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Re: Authoring Tool Accessibility (fwd)

From: Charles McCathieNevile <charles@w3.org>
Date: Mon, 17 Jul 2000 13:31:03 -0400 (EDT)
To: WAI GL <w3c-wai-gl@w3.org>
Message-ID: <Pine.LNX.4.20.0007171329280.11361-100000@tux.w3.org>
Forwarded from Sylvain Galineau of Iris (they make relevant parts of Lotus
Notes) with permission

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I would like (once again, I'm stubborn) to get back to one point I made way
back. Are there plans for a new Content-Type/Accept style HTTP header/value
allowing the server to know the client needs accessible content ? Today, we
know how to deliver the right data in terms of preferred language,
character set, image file format or user agent (browser type, cell phones,
whatever).

I can understand your goal to have content always authored in an accessible
manner but that is not always practical in terms of performance or
bandwidth. Case in point : our web server allows you to use an applet for
view rendering. However, we unfortunately do not generate an alternate HTML
version of that view for other browsers in the page. It would simply be too
costly today. Since the applet, if loaded, also calls the server to load
its content, we could end up reading the view index twice for each page
load (we don't cache those since our product allows each view to be
different for each user due to access rights and other things....). One way
around the problem would be to have the view data as an XML data island
that the applet or a stylesheet could use to render the view. But that
would limit us to the latest IE browsers, without even getting into
standard/DOM issues etc. Also in many cases, customers want to render
things in a visually sharp manner using non-accessible tricks if necessary
, - whatever works i.e. invisible tables and all, as we (gasp) do - but
they still want (or will want or will have) to cater to user agents and
users that require accessible content. So I can imagine people wanting to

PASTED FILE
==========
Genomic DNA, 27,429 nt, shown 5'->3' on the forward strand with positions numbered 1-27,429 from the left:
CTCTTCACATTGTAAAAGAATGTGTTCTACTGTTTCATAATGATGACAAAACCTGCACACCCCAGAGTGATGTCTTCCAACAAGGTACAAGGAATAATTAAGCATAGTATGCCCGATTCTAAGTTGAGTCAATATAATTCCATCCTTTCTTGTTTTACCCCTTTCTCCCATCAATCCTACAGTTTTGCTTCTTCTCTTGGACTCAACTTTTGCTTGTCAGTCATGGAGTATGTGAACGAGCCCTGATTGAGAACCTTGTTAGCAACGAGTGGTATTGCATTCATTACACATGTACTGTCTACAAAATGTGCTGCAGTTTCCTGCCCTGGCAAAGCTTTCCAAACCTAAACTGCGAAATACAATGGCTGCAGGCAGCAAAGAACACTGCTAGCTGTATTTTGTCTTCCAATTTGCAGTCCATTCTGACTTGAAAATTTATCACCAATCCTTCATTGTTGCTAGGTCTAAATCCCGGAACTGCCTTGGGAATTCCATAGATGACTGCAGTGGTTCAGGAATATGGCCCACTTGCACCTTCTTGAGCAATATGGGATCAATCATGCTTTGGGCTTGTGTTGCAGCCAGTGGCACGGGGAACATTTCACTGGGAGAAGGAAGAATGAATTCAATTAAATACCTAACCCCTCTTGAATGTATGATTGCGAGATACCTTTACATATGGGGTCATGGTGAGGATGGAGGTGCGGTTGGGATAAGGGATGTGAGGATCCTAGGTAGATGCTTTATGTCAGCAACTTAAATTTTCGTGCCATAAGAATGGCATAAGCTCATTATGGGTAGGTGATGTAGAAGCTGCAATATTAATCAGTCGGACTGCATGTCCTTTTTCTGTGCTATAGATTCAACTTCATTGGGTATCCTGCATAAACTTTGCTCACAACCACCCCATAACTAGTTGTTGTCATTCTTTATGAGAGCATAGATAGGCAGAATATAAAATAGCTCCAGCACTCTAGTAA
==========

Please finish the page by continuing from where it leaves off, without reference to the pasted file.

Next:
have an XSL stylesheet for the accessible case on top of the ones they have
today for the various user agents, for instance.

If something in the request told us the user agent requires accessible
content, supporting the WAI requirements would be easier, for app servers
and of authoring tools vendors.Once you set your page/form to be
accessible, the tools can then prompt you for all the required attributes
and warn you about features you shouldn't be using  (beans, applets,
zero-border tables....) without being intrusive for the 'other' content.

True, the goal should be to write all the stuff once without having to
split/process everything in a million ways. In other words, if such a
header were to exist, it would be nice to be able to deprecate it at some
point. But in the real world, we are not there and it's going to be a
while.

Having many WAI rules into HTML 4.0 (ALT required in many places for
instance) helps in making things more accessible. But that does not prevent
people from authoring stuff that is unusable for a blind person.

I guess it's a question of short-term vs. long-term goals. Having some HTTP
header field telling us the user agent needs accessible content is a
short-term workaround. Might be incompatible with the longer term objective
but why not, if it serves the cause ?
Received on Monday, 17 July 2000 13:31:04 GMT

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